The national park of Cahuita

After exploring Cahuita on my first day, I was ready for some real vacation. Meaning I slept in and only left my room shortly after 8am (I wish I could get up this easily at home). Talking to the hostess of Cabinas Cahuita about the national park and which route to take, left me ready for the day. I got also some tips on whatever else there was to see in Cahuita and Puerto Viejo. In the end I decided to stay for a third night. That’s what I love about traveling without plans. It all falls into places.

map of the national park @Cahuita

She told me to only do the first part of the national park and then turn around once the forest thins out. When it’s hot it can get scorching there since you are no longer under the cover of the trees. She also meant that the second part is not as pretty as the first one right next to Cahuita. And, the most important detail, that at the entrance in Cahuita you only give a donation if you tell them that you go to the beach. While at the regular entrance somewhere along the road to Puerto Viejo you need to pay the full entrance fee. After such an interesting detail, of course I used the entrance right next to my hostel.

entrance to the national park @Cahuita

Despite masses of different trails listed, they all led in the same direction. So I followed the singular existing path and just hoped for the best. Which also included to see lots of animals on my own. Which I did in a way.

all trails leading in the same direction @Cahuita

It’s good to start early because the park administrations wants you to leave the beach and trails by 3pm as was indicated on another sign. The beach seemed endless when I left the trail for a bit, and I could see that I still had a lot of walking ahead of me to the get at least to the halfway point.

all the way at the end is not even the halfway point @Cahuita

Walking along the trail I enjoyed the sandy underground which made for easy going. There were not many people along the path, from time to time I saw small groups or other singular travelers.

sandy trail in the national park @Cahuita

When I found the perfect spot, I took a break, got my book out, and settled down to read. It can’t get any better than resting underneath a tree. Or in this case, on the tree. It felt like paradise on earth.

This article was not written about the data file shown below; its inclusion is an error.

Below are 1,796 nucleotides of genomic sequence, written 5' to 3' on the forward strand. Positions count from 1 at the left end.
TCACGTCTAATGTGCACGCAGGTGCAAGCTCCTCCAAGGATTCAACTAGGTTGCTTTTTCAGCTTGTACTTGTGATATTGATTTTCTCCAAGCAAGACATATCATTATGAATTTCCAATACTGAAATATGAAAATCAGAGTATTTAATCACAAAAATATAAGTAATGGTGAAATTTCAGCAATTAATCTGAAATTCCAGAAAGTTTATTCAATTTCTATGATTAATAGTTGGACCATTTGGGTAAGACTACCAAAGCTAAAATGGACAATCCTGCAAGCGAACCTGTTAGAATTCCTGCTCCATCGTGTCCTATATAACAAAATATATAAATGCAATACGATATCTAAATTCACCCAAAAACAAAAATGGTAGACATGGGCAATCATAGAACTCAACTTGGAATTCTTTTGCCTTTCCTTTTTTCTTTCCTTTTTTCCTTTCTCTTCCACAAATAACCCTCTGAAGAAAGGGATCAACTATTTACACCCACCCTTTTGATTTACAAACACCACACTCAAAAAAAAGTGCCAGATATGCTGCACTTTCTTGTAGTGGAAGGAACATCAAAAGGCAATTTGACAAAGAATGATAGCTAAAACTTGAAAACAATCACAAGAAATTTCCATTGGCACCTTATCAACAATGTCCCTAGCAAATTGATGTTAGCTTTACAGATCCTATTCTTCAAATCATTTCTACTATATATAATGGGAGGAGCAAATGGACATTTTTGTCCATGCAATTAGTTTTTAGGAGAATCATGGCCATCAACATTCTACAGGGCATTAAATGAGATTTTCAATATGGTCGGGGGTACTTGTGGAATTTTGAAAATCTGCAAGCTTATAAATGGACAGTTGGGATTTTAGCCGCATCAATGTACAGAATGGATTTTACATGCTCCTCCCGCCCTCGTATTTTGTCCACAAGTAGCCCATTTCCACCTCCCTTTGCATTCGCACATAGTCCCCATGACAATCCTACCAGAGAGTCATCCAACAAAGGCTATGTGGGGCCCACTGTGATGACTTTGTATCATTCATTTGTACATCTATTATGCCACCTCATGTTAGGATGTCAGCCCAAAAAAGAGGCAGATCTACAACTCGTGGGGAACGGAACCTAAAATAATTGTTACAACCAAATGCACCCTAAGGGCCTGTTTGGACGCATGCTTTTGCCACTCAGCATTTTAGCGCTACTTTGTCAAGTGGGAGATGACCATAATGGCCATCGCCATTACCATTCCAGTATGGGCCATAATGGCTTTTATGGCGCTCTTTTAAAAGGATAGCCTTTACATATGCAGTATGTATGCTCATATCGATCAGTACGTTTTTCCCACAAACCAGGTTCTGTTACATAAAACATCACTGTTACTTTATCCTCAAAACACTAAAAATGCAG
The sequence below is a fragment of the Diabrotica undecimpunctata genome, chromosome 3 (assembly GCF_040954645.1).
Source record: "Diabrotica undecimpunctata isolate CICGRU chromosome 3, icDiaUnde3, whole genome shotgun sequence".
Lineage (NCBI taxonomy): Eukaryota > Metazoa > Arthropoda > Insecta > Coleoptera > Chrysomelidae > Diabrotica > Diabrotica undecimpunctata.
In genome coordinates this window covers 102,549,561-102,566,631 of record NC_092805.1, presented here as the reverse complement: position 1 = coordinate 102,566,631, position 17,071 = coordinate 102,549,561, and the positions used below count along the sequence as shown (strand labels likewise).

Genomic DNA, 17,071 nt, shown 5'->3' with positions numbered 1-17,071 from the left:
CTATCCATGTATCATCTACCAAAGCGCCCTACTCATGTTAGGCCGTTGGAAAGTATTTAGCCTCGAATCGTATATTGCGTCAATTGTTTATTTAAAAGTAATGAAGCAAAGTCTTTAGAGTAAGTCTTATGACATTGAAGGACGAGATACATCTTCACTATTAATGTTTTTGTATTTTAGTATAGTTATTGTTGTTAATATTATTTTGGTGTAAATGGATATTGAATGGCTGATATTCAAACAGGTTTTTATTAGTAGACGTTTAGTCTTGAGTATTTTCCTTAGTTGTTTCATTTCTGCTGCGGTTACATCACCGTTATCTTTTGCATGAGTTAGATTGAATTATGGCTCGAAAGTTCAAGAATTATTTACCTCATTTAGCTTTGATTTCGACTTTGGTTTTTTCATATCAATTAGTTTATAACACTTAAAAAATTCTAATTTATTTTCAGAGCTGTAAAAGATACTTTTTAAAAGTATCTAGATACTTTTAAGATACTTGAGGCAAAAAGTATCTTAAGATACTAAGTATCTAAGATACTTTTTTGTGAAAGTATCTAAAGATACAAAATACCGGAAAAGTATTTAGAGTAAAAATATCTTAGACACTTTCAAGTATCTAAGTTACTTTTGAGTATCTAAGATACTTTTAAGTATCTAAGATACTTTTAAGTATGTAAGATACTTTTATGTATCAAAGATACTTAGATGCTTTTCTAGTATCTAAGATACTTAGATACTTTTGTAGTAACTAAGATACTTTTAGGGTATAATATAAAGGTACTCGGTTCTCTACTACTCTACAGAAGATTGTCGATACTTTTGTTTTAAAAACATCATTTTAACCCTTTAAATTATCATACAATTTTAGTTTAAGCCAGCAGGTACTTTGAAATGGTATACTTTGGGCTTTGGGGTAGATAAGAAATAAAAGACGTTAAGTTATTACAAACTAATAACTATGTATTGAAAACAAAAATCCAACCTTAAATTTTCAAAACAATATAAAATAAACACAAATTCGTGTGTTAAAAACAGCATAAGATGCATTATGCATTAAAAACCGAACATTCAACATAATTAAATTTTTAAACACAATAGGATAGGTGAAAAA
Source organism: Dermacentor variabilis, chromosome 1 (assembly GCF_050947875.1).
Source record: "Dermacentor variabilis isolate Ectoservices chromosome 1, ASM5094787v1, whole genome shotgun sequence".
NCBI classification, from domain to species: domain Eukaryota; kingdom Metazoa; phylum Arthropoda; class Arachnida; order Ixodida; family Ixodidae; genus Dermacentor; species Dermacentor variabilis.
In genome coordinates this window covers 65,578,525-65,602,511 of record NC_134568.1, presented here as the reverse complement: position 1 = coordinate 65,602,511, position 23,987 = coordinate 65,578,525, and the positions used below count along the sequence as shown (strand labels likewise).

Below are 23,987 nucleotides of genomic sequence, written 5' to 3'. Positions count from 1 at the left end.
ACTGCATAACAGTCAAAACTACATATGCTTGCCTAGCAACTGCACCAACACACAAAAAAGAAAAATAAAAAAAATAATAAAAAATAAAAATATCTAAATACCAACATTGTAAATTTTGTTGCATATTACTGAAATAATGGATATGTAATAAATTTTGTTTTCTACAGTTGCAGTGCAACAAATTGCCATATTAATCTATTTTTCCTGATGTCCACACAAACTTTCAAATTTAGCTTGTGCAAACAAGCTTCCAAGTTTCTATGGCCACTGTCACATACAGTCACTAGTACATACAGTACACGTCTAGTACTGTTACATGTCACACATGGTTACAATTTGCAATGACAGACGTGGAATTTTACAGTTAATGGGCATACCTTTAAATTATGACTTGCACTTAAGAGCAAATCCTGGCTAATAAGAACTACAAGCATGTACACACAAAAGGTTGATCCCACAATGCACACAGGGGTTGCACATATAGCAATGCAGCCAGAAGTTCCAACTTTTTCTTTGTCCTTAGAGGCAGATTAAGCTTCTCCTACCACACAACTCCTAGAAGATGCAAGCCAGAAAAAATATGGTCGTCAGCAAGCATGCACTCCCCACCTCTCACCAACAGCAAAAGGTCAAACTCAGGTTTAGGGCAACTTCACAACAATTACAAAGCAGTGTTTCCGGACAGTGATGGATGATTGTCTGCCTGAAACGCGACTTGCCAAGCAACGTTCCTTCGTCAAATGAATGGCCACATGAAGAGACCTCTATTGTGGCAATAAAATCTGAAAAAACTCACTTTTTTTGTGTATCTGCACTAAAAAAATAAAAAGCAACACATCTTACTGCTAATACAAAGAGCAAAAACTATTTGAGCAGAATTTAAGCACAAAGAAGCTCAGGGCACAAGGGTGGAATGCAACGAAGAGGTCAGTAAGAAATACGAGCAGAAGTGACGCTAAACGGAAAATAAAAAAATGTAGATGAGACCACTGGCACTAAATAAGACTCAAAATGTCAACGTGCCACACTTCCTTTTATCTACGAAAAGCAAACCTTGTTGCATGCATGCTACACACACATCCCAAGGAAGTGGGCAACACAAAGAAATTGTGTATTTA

taking a break @Cahuita

secluded beach in the national park @Cahuita

Eventually the sandy trail gave way to a swamp, which was bridged with long stretches of wooden constructions.

wooden bridge over a swamp @Cahuita

there was a lot of water @Cahuita

Then there was a stretch of trail where you needed to cross the water. No help here from a wooden bridge, but by then I had already met Amy, a girl from Thailand. With her in tow I overcame this hurdle and suddenly we walked the complete trail together. There was no stopping us to explore the whole national park of Cahuita.

you need to get wet to cross this water @Cahuita

By then the scenery had changed and we were out of the woods. Very happy to report that the sun was hidden behind some clouds. So despite high temperatures at least the sun didn’t burn down on us.

out of the woods @Cahuita

The only thing that didn’t change was the endless beach. We were already more than halfway along but the scenery stayed continually beautiful.

more empty beaches @Cahuita

There were more bridges to come on the last stretch of the trail, but eventually we made it to the exit of the park. We waived a waiting taxi driver away, sure to catch the bus along the main road. But of course we had just missed it and the schedule told us that it would be at least another hour. So we started to walk back in the direction of Cahuita. But we managed successfully to stop another taxi and were back in ‘town’ in no time. Amy and I celebrated our successful trail walking with dinner at Las Olas that evening. But that is another story. Yours, Pollybert

the last stretch of the national park @Cahuita

Let me know what you think

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